News
Toronto (April 1, 2009) – The Ontario government has reversed a controversial policy that blocked access to court files in cases subject to a publication ban. Journalists objected to the policy for years, arguing it made it difficult to fully and accurately cover criminal cases. In announcing the change, Attorney General Chris Bentley said openness strengthens the justice system and “it’s in the interests of everybody in the province of Ontario” to have “as much in the way of access to information as possible.” Media lawyers say the move is overdue and brings Ontario in line with practices in other provinces, which recognize that journalists can review a court file even if certain information is banned from publication.
Read the Toronto Star and Globe and Mail reports, and the commentary “Rolling back secrecy on court files,” published in the Toronto Star.
Review the revised Section 2.2.6 of Ontario’s Policies and Procedures on Public Access to Court Files, Documents and Exhibits.

News
Toronto (April 1, 2009) – The Ontario government has reversed a controversial policy that blocked access to court files in cases subject to a publication ban. Journalists objected to the policy for years, arguing it made it difficult to fully and accurately cover criminal cases. In announcing the change, Attorney General Chris Bentley said openness strengthens the justice system and “it’s in the interests of everybody in the province of Ontario” to have “as much in the way of access to information as possible.” Media lawyers say the move is overdue and brings Ontario in line with practices in other provinces, which recognize that journalists can review a court file even if certain information is banned from publication.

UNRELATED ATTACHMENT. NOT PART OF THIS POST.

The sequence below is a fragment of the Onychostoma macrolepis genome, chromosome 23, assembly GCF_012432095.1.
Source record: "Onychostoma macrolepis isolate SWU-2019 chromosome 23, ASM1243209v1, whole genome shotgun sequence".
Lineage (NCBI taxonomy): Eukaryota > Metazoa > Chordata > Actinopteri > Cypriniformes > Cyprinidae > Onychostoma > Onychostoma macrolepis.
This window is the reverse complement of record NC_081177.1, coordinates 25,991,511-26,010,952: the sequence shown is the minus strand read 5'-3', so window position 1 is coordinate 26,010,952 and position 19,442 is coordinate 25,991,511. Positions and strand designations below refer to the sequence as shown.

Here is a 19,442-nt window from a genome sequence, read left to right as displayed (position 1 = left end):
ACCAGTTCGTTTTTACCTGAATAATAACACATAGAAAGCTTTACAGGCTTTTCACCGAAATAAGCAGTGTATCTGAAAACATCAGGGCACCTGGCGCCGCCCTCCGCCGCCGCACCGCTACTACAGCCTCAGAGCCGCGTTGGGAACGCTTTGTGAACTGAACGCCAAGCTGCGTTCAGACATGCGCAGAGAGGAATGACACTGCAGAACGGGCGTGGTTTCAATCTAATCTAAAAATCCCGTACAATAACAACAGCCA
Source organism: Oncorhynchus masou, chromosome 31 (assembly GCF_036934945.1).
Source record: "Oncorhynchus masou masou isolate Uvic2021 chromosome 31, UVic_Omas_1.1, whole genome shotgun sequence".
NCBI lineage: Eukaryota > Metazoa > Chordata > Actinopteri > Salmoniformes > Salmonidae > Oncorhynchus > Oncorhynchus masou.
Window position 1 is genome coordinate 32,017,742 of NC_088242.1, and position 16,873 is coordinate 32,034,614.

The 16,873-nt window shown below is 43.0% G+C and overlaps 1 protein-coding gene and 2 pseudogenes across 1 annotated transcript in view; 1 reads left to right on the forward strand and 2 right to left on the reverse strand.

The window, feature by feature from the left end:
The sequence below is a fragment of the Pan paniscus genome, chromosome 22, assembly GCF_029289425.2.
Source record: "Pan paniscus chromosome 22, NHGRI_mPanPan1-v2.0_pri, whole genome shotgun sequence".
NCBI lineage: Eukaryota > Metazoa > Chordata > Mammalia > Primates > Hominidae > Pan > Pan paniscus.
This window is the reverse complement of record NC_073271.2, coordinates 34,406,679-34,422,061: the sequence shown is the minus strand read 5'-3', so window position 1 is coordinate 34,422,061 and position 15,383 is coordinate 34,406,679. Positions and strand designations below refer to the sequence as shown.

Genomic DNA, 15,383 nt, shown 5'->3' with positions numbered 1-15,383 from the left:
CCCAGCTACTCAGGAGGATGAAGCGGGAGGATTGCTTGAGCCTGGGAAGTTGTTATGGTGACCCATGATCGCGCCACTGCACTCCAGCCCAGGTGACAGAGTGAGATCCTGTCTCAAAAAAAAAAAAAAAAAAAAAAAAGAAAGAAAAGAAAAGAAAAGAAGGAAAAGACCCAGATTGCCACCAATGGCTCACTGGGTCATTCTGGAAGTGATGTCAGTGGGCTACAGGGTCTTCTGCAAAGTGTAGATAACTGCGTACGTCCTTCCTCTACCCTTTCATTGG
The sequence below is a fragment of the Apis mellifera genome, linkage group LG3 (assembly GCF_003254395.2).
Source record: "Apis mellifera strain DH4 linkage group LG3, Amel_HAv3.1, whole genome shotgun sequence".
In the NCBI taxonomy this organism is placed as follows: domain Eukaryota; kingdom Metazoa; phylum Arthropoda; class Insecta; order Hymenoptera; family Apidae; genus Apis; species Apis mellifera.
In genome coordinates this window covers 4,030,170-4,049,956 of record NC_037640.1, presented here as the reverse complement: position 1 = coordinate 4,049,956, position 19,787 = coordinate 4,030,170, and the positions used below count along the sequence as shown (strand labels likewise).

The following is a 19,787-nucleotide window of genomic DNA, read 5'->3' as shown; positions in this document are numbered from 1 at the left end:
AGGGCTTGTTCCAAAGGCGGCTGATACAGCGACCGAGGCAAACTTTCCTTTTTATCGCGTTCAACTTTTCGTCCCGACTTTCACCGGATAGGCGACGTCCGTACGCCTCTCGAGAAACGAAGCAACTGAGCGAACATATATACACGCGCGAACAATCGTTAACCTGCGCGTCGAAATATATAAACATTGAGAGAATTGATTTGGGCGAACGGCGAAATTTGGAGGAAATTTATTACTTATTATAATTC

Read the Toronto Star and Globe and Mail reports, and the commentary “Rolling back secrecy on court files,” published in the Toronto Star.
Review the revised Section 2.2.6 of Ontario’s Policies and Procedures on Public Access to Court Files, Documents and Exhibits.

[node:ad]